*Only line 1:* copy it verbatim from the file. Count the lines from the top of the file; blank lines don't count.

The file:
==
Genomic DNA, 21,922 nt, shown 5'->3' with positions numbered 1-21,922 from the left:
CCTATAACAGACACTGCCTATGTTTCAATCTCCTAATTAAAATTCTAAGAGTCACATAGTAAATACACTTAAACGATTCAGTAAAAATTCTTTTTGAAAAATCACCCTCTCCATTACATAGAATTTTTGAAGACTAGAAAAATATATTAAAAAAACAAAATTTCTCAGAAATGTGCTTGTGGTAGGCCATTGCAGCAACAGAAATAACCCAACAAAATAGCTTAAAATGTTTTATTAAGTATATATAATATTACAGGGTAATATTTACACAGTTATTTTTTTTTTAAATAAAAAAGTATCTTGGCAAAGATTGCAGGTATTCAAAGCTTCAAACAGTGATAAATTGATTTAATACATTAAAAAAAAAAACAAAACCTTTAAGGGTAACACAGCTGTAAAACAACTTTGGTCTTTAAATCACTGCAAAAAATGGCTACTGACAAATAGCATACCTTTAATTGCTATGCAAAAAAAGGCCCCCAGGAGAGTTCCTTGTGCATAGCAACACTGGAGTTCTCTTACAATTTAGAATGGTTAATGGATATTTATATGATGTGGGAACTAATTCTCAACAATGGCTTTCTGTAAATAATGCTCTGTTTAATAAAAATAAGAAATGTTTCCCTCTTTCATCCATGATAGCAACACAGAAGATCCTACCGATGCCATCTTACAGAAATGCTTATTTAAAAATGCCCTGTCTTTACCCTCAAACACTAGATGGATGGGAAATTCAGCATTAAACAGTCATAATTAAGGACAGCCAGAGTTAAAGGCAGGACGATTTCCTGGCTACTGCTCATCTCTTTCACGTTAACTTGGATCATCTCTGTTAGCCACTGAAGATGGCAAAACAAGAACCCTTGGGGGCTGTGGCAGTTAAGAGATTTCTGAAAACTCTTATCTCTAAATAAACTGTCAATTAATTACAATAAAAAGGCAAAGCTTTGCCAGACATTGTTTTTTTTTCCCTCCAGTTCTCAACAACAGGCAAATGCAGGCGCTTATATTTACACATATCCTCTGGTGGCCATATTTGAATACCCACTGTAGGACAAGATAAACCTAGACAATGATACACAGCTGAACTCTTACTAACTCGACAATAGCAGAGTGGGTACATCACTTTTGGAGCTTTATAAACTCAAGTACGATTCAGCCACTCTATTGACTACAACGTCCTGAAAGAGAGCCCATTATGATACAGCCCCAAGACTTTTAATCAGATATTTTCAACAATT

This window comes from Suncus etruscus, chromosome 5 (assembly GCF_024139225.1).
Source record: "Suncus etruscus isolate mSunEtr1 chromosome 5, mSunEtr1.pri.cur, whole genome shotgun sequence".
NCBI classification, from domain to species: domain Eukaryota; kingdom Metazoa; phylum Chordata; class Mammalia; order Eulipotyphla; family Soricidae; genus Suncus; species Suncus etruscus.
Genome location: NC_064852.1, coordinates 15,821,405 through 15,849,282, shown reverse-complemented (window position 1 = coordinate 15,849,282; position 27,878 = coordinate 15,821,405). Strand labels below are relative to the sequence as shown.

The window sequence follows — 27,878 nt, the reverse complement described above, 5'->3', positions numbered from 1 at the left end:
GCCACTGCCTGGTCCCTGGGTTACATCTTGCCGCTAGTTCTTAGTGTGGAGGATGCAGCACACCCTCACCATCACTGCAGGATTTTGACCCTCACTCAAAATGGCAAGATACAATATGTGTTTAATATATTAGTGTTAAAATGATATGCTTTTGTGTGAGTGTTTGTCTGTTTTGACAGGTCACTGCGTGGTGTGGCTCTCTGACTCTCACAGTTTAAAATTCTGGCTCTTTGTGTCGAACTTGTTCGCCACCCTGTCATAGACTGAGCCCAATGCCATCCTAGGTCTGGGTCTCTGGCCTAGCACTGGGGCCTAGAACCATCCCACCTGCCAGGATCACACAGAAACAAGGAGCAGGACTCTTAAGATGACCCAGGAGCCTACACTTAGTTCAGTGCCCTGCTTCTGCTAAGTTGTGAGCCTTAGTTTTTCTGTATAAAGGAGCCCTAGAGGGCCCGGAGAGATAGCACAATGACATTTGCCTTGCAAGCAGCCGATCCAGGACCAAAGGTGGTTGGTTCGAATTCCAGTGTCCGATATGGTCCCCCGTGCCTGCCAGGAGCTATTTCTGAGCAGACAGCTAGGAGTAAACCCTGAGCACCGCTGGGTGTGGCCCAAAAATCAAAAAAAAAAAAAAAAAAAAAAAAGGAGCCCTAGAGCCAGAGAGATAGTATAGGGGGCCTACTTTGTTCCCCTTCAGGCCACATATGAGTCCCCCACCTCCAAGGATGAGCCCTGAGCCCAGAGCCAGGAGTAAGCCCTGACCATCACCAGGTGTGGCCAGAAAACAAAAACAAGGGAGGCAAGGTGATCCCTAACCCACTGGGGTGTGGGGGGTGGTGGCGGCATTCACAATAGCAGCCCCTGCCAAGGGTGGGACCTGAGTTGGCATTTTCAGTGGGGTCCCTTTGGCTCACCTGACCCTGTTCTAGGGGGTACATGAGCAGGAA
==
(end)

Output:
Genomic DNA, 21,922 nt, shown 5'->3' with positions numbered 1-21,922 from the left: